Every once in a while the question comes up, and now seems to be a good time to address it again, especially with so many rich, vibrant colors found in today’s fabric collections. Concerns about dye loss or possible color migration can increase when you’re blending deep reds with light ground coordinates, similar to those found in found in A PRAIRIE GATHERING by Pam Buda.
We chatted with Pam about her preferences and best practices for pre-treating quilt fabrics. She routinely tells her students & quilting friends:
“I never wash my fabric. I actually add a lot of sizing to my yardage to make it stiffer before I cut anything out, so washing would remove the sizing already in the fabric from the manufacturing process, and I add more.” (Pam firmly believe that sizing and adding the extra body/stiffness aids tremendously with everything from cutting, piecing, and pressing, making your piecing more accurate!) “That said, when my reds are wet with the sizing (and I really saturate the fabric with sizing!) I have not had any issues with the red, or any other color, running. In all the years I have been quilting with quilt shop quality fabrics, I have never once had an issue with dye running,” she explains.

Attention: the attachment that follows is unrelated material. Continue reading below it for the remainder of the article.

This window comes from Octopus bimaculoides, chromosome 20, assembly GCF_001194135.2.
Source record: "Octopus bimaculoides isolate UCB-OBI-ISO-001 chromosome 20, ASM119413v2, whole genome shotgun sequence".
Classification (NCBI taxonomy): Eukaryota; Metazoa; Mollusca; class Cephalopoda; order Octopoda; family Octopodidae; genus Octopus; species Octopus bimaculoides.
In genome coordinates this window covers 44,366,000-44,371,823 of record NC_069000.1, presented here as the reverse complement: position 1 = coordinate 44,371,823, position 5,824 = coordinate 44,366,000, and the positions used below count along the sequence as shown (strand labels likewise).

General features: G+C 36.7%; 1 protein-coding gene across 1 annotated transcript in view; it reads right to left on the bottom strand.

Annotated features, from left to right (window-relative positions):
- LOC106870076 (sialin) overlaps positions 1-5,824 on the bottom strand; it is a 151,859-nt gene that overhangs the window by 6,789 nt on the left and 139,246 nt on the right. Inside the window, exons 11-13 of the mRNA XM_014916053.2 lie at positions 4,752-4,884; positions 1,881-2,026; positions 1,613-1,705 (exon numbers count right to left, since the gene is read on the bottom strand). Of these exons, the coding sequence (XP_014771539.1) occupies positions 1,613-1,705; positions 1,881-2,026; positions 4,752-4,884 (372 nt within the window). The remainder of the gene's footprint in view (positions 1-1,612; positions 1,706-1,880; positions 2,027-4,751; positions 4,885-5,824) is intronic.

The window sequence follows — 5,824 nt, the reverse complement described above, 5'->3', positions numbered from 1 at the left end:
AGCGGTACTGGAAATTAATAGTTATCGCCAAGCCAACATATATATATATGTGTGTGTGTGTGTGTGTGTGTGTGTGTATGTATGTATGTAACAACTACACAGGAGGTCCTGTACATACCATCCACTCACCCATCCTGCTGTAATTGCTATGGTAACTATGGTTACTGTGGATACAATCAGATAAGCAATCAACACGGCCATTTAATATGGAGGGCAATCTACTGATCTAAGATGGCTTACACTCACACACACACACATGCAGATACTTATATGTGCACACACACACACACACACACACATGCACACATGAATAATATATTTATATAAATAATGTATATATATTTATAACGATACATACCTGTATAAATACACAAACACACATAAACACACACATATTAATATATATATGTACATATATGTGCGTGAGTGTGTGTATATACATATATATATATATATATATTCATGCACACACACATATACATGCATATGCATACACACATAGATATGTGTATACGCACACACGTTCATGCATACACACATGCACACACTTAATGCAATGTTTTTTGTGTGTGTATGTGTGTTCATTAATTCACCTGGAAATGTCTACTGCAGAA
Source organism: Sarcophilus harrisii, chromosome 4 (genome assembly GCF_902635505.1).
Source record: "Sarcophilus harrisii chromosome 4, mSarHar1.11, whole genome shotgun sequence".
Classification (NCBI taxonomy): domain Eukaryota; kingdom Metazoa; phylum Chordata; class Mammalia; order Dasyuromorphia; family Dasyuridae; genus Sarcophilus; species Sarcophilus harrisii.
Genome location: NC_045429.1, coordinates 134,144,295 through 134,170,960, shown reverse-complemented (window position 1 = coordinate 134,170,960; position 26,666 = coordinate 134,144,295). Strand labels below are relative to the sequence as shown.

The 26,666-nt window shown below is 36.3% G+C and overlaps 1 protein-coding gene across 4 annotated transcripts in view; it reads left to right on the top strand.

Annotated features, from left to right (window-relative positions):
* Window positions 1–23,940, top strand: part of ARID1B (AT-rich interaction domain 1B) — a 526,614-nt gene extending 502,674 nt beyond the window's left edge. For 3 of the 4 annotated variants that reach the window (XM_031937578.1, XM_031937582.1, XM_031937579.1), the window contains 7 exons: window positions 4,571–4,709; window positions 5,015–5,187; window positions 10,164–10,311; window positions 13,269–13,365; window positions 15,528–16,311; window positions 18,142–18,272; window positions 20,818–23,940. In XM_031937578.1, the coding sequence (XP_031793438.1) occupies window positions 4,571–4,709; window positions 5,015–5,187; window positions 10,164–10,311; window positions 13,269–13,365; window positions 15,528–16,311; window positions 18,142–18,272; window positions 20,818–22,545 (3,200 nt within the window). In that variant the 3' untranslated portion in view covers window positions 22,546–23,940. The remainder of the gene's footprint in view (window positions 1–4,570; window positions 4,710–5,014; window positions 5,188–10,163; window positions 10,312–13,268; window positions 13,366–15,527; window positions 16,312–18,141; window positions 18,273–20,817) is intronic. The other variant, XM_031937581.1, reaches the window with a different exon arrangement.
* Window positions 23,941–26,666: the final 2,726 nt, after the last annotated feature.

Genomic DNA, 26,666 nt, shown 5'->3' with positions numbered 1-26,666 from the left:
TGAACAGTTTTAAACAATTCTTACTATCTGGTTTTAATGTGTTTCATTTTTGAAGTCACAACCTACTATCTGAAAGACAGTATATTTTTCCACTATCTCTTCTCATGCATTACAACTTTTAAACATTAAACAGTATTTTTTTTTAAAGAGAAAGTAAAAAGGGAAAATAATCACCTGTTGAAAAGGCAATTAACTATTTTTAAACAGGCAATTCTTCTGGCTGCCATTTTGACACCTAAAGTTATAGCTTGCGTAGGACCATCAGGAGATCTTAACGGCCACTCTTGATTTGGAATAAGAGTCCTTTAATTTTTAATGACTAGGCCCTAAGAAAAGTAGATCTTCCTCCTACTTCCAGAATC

The decision to pre-wash fabric or not is largely a personal preference that could depend in part on what you’re making with the fabric. A quilt that will be used and washed often should probably be made with pre-washed fabrics, while a decorative wall hanging can be made with non-washed fabric.
Thankfully, there are so many fabrications and production methods available to quilters today, including batiks and hand-dyed fabrics! So, like Pam, we always advise taking the time to do a wash test whenever you are in doubt. Marcus’ standard for overall quality speaks for itself over the years, including colorfastness, as Pam can attest to since she began designing with us. There are products like Retayne and Dye Catcher if you’re concerned about running. Check out Pam’s impressive wash-test results – no dyes were released in the wash, as shown by the completely clean color catcher sheet after laundering. As you probably know, deep reds like these are notorious for at least some color loss in laundering.
What are your tricks and tips for pre-treating your quilting fabrics? Do you, or don’t you? Like Pam, I’m not inclined to pre-wash. But I might for a baby quilt, to remove any lingering chemicals or finishes on the fabric before it comes into contact with the baby (of course, I don’t sew many baby quilts…). So again, the circumstances will help to dictate your pre-washing decisions.
Thanks for the photos, Pam! —— lisa s